Rev. Samuel Rodriguez, Diverse Leaders Dream of the Next Big Step for Racial Equality
If Washington launched a commission on race issues, what should it look like? Diverse faith leaders in charity, local activism and national advocacy answer.
As Americans mark the life and legacy of Dr. Martin Luther King, Jr., few deny that racial tensions have come to the forefront of society. A recent Pew Research study showed 58 percent of Americans believe racism is a “big problem” in the nation. That number has doubled just since 2011.
Reverend Samuel Rodriguez, a prominent Latino faith adviser to the White House, sees the issues more clearly than most. “We have not been this divided since the tensions of the 1960’s, when we were doing away with segregation laws,” he says.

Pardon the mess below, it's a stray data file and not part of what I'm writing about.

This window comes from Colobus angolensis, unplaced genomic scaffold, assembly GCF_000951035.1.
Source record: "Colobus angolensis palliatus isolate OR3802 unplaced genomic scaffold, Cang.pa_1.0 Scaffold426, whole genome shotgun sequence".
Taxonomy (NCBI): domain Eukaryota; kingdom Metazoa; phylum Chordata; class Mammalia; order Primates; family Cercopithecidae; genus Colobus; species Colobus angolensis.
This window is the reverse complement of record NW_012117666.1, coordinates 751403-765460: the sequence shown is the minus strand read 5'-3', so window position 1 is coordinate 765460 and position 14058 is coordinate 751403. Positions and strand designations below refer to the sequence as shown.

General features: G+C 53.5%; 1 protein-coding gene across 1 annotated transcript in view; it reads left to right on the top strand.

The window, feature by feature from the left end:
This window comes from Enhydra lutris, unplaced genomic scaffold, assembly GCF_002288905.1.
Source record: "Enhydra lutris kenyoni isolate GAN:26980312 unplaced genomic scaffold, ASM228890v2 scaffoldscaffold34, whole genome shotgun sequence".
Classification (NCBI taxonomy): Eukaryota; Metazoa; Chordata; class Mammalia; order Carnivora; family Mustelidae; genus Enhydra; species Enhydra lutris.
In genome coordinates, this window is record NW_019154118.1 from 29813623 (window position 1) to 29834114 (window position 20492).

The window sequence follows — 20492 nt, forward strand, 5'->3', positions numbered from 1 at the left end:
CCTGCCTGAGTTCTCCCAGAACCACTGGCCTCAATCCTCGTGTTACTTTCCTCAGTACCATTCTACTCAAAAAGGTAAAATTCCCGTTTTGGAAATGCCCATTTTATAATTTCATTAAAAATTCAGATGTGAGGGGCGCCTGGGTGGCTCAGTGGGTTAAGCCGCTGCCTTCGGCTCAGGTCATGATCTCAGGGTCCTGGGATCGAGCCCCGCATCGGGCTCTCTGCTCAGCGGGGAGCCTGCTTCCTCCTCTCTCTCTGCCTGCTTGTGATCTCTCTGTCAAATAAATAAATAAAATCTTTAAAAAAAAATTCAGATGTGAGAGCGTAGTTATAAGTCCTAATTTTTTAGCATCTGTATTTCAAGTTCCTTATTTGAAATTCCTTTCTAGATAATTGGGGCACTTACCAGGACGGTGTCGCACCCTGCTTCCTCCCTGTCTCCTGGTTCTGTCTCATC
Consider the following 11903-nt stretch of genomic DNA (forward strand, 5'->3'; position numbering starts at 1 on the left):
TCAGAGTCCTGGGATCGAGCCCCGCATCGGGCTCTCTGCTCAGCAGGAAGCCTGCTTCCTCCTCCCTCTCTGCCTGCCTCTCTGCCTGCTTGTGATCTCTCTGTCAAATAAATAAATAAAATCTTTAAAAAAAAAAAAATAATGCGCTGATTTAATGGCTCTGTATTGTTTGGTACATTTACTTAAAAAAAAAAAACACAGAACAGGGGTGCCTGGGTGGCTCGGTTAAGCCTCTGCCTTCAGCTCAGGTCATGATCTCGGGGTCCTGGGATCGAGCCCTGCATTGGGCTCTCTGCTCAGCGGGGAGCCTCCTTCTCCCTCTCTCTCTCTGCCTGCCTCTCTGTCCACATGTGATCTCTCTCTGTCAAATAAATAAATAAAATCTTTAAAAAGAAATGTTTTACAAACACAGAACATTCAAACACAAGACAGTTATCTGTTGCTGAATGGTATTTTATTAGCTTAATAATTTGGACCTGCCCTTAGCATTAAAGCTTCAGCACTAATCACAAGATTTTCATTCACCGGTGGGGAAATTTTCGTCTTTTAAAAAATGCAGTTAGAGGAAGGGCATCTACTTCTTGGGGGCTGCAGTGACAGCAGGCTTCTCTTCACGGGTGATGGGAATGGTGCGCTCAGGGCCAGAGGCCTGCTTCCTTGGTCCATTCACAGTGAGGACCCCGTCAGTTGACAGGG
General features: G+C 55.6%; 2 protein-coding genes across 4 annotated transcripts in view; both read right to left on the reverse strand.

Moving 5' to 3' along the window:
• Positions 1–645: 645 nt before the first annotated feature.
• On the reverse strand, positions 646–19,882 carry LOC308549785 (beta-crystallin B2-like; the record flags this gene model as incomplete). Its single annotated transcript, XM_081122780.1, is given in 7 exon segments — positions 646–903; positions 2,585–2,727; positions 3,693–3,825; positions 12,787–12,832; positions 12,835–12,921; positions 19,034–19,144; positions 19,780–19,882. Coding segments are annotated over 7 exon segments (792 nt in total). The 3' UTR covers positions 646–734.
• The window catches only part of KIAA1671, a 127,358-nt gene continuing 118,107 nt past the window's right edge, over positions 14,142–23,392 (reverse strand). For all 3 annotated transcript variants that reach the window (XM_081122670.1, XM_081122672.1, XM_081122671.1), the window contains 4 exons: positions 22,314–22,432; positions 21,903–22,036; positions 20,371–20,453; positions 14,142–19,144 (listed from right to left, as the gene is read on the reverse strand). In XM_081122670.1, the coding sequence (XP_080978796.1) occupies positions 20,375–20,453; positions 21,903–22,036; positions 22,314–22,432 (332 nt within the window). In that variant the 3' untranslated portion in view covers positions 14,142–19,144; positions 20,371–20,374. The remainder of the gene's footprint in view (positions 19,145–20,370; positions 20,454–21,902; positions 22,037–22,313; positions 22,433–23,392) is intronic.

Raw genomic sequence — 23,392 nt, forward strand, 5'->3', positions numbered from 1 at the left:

He also proposes a step towards a solution. “It’s time for a national commission on racial reconciliation,” he urges. Other faith leaders are joining his call. They see tensions reaching a crisis point in the wake of violent protests in Charlottesville.
Jenny Yang leads advocacy efforts at World Relief. The faith-based group has served in over 100 nations. “Our sinful nature has perpetuated systemic policies and structures that have led to fissures in our society and the dehumanization of others,” says Yang. “I think that still continues today, in different forms.”
It’s not only voices on Capitol Hill who believe such a commission can do good. In 2014, Pastor Jonathan Tremaine Thomas moved his family to Ferguson, Missouri. His focus is what he calls civil righteousness. He contends seeking racial unity is acting on values expressed during America’s trying genesis.
“The beauty of humanity is its diversity,” says Thomas. “Any patriotic American should care about the issues and history surrounding race in our nation if they desire for us to fully embody the values that we espouse in our founding articles.”